by Francis M. Nevins

   During World War II John Creasey wrote dozens of thrillers set in London that were never published outside the UK — until decades later when, as a superstar of the genre, he revised them for US publication, cutting out all the vivid wartime atmosphere that made them special.


   Recently I picked up The Toff Is Back — first published in 1942 and, according to the copyright page, revised in 1971, two years before Creasey’s death — and found to my surprise that all the ambiance of a largely bombed-out London survived the revision intact.

   The Hon. Richard Rollison, a.k.a. The Toff, returns from military service in North Africa to find that a well-organized gang has been looting bombed jewelry shops on a grand scale and framing innocent residents of his beloved East End for their crimes.

   Over the years I’ve read, or rather tried to read, several revised Creaseys alongside the 1940s versions, and every time found the originals infinitely better. I’ve never seen the wartime version of this one but it reads as if it hasn’t been revised at all, for which I shout Hallelujah.

   In fact, even the occasional gaffes which are inevitable when a book is written at the rate of 10,000 words a day seem to have been preserved. The racket boss is named Barte Lee while other characters live in Bartley Square, and on page 54 we read “Very slowly and deliberately Lee leaned forward,” which reminded me of the hilarious “Everywhere a Lee Lee” song from 1776.

   Gaffes and all, I highly recommend this one to any reader who wants to be taken back, like viewers of the early seasons of the Foyle’s War series, to a London being nightly pulverized by Hitler’s Luftwaffe.


   Anyone who would like to sample Creasey’s unretouched WWII thrillers without hitting used book shops has a golden opportunity in store. His first five Roger West novels, originally published between 1942 and 1946, will be reprinted a few months from now by Battered Silicon Dispatch Box, the Canada-based publishing operation owned by George Vanderburgh, as the omnibus volume Inspector West Goes to War.

   I’ve written an introduction for the book and have just finished proofreading the computer-scanned texts of those novels. It was a tedious task with two capital T’s but there’s no other way I could have learned so much about the stylistic oddities of these chronicles of London during and immediately after the war.

JOHN CREASEY Holiday for West

   Quirks and all, the early West novels are still amazingly readable today. Unlike any other Scotland Yard series I can recall, these books are packed with vivid action scenes. One might almost be reading a series of old-time Westerns except for the fact that guns are sparingly used, both by the bad guys and the bobbies.

Pounding out those ten thousand words a day, Creasey couldn’t avoid perpetrating some Avalloneisms, but far fewer than in the works of the grand master of malapropisms, Mike Avallone himself.

   One I found while proofreading is worth preserving. In Chapter 11 of Holiday for Inspector West (1946) Roger questions a female suspect and then her father, of whom Creasey says: “Like his daughter he had become a changed man.”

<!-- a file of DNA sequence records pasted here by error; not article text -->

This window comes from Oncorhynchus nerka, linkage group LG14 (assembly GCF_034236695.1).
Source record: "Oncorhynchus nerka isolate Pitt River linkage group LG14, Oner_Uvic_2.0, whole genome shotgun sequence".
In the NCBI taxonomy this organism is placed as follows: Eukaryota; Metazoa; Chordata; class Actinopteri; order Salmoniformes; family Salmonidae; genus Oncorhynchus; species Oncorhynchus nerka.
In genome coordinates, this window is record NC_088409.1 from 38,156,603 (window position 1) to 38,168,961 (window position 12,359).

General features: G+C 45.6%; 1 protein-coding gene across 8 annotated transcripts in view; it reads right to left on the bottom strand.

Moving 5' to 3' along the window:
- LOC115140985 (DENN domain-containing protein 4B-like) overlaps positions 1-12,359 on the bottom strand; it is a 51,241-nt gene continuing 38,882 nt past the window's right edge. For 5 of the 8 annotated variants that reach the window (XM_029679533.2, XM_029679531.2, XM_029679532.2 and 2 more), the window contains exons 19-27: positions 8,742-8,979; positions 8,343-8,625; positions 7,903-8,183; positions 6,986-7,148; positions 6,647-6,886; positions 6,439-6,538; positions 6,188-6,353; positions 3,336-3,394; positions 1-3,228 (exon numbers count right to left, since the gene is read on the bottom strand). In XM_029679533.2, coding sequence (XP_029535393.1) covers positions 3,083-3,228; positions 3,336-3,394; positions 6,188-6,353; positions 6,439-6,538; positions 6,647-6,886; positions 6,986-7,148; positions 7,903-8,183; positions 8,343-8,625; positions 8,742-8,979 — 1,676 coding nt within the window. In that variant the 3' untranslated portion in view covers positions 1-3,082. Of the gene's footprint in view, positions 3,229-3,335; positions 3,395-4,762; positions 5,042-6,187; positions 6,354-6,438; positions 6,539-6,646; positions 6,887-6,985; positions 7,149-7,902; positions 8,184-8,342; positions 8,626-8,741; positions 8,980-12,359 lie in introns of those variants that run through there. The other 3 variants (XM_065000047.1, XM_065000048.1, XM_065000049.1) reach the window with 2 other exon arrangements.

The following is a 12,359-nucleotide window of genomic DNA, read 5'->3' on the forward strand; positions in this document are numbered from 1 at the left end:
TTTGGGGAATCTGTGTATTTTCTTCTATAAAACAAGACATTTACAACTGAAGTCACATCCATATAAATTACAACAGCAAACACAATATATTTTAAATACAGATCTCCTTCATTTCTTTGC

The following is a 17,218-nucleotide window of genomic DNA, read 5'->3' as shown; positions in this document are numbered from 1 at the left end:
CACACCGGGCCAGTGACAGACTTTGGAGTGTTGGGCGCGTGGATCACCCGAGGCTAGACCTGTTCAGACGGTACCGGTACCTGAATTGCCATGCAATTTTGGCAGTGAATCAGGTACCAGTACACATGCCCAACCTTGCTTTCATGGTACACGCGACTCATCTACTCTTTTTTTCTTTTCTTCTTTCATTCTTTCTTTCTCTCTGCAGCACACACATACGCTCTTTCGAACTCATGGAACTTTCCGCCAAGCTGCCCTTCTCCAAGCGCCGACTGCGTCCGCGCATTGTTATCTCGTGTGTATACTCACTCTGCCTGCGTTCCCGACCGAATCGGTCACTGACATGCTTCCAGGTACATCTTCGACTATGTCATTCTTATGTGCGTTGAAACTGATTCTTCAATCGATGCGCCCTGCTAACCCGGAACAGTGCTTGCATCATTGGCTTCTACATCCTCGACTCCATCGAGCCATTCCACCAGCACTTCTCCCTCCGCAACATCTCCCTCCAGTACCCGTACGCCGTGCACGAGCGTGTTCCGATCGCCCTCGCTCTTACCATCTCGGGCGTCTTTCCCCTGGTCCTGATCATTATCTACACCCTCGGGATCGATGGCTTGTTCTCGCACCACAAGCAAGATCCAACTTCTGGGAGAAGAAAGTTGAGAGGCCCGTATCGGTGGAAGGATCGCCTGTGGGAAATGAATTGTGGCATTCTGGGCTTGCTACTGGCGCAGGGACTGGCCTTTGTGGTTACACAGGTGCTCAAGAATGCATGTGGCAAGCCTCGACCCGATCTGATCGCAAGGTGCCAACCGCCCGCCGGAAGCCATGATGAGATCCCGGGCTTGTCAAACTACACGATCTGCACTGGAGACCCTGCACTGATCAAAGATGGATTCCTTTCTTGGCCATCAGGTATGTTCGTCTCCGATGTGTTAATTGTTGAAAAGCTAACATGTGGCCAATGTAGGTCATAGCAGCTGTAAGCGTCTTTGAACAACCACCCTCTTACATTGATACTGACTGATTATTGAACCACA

As editor of this five-volume omnibus I’ve decided to substitute “person” for the last word of that sentence.

   Blatant mistakes of this sort, grammar-wise, usage-wise or otherwise, are being corrected, but I am not Americanizing any British terms: those four rubber doughnuts that are found on motor vehicles are called tyres, and when a car has engine trouble, the driver pulls into the kerb and looks under the bonnet.

   What you will read in Inspector West Goes to War is (except for those blatant slips) precisely what Creasey wrote at white heat as that war was raging and immediately afterward.


Between late June and late August 1939, during the first ten weeks that the 60-minute Adventures of Ellery Queen radio series was broadcast on CBS, each episode featured original background music composed and conducted by the soon to be famous Bernard Herrmann.

   None of those episodes survive, and the last time anyone heard what Herrmann wrote for the EQ series was 71 years ago. But today, thanks to the wonderworld of the Web, you can see some of the pages of Herrmann’s score on your computer screen:


   First, go to the Bernard Herrmann Society website. Click on “Talking Herrmann.” Enter the box at the bottom of the first page and, among the options given, click on “Topics for the Last Year.” Near the bottom of the fourth page is a thread entitled “Adventures of Ellery Queen 1939.” [This link, if it holds up over time, should take you there directly.]

   There lies the treasure, allowing those who can read a score and have an appropriate instrument to play some of Herrmann’s EQ music in their own homes.

   I wish I were one of that number. When I was a child my mother tried to make a pianist out of me but I resisted and today, sixty years later, I can’t read a note. Damn!


   The second and final Herrmann-Queen interface took place almost a quarter century later. Among the episodes of the second season of The Alfred Hitchcock Hour on CBS-TV was “Terror in Northfield” (October 11, 1963), based on Queen’s 1956 non-series novelette about a string of violent deaths on the exact same spot. [Hulu link.]


   Harvey Hart directed from an adaptation by Leigh Brackett that dropped most of the detection in the Queen tale and stressed suspense. The puzzled deputy sheriff, the menaced local librarian and the mad farmer were played respectively by Dick York, Jacqueline Scott and R.G. Armstrong.

   Herrmann composed the score for this and several other Hitchcock Hour segments as well. May I still be alive and the owner of a decent pair of ears on the day when his scores for that series and others of the same period, like The Richard Boone Show and The Virginian, become available on CD.